The attempts to move to the general, away from the experience of this county raise questions. How typical is this positive experience? It's hard to say, except more likely to have occurred in the north. Some village studies indicate the Cultural Revolution was not the kind of bottom-up populism as described here, but rather horizontal factional jostling for power (e.g. William Hinton's _Shenfan_). We know from Andrew Walder and Yang Su's extensive examination of county annals (China Quarterly, March 2003) of the sobering level of violence inflicted in the 1968-71 period, often the army and party crushing rebel groups, which the "establishment radicals" (see Peter Moody -- Journal of Contemporary China, Fall 1993) were either unwilling or unable to stop. China is so large and complex there is no one-size-fits-all description. Nevertheless, Han's home county experience at least shows the potential of mass education and populist politics to facilitate equitable rural development, and needs recording as one of the varied experiences of the Cultural Revolution.

Han goes on to point out how the reforms have rolled back many of the achievements in rural education during Cultural Revolution years, failed to maintain equity (an important value for Chinese peasants), and also brought back the familiar officialdom style of rule. A case could be made that Han underemphasizes the overall nationwide problems with Cultural Revolution (doubtlessly influenced by his own county's success), and does not give enough praise to the reforms' positive aspects (ex: much more freedom for locals to grow what they want, and market it at fair prices). But just as the reformers were right to blame the Cultural Revolution for ideological extremism and intolerance and the many problems that caused, the reformers should be called to answer why they have not extended or in some cases even maintained the social justice gains of the previous period. Unfortunately, voices like Han's are usually left out of the debate on rural policy in China, because they challenge the official view, and vested interests.
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8 of 9 people found the following review helpful
5.0 out of 5 stars A strong addition to any history collection focusing on China, January 16, 2010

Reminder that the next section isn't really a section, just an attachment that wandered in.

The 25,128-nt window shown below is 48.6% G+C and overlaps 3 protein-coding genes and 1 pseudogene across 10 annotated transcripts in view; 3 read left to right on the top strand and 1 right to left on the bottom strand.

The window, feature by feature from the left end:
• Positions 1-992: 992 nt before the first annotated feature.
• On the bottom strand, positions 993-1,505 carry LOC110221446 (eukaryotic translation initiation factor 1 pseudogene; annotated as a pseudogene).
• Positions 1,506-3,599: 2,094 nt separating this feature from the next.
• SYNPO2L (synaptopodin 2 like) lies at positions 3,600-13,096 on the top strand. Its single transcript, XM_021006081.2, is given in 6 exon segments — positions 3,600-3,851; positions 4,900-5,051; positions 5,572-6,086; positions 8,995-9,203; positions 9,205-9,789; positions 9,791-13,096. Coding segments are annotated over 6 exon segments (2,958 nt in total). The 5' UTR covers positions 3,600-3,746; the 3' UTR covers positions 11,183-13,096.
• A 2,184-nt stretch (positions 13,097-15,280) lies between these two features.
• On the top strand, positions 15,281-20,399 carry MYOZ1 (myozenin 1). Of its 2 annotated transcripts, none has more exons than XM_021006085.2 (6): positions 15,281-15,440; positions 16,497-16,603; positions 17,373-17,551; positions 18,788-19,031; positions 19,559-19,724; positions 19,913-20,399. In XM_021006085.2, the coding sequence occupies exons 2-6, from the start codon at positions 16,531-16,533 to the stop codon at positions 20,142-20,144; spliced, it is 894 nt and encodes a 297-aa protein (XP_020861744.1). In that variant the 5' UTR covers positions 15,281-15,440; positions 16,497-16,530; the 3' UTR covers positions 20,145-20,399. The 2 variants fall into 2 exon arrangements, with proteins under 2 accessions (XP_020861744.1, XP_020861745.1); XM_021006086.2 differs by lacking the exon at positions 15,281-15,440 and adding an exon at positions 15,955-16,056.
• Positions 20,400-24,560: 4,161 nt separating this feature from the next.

This review is from: The Unknown Cultural Revolution: Life and Change in a Chinese Village (Paperback)
Mao Zedong's Cultural Revolution is often quoted as one the great travesties of the 20th century. "The Unknown Cultural Revolution: Life and Change in a Chinese Village" brings another perspective of the Cultural Revolution, the rapid change it brought to the rural farmers of China, and how it was for the better. Bringing another perspective of something so often completely condemned, "The Unknown Cultural Revolution" is a strong addition to any history collection focusing on China.
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9 of 14 people found the following review helpful
5.0 out of 5 stars It's not Fanshen, nor Fenshan, but Still Important, May 22, 2009
By 
Richard J. Gibson (san diego, california United States) - See all my reviews
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This review is from: The Unknown Cultural Revolution: Life and Change in a Chinese Village (Paperback)
Those interested in what it is that forges class consciousness (in the midst of our current international war of the rich on the poor, where the rich use their governments as executive committees and armed weapons and the children of the poor go off to kill the poor of other nations on behalf of the rich in their homelands--the rich being fully class conscious and the poor not so much) and what the relationship is of social inequality and education, should pay attention to this first effort from Dongping Han and hope for even more. Granted, this is not William Hinton, but it is a contemporary effort to demonstrate that what the Chinese "Communist" government says about the Cultural Revolution simply does not make good sense, that equality and economic development are not contradictory, nor are education and equality at odds. I hope Han finds a lot of readers who also check out his nice concluding bibliography. The struggle continues....
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5.0 out of 5 stars Highly impressive. I never came close to understanding the ..., November 30, 2014
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Highly impressive. I never came close to understanding the motives behind the Cultural Revolution until I read this book. Objective, meticulously researched (I think it began life as a thesis) and above all not as sensationalised as many other histories of this period.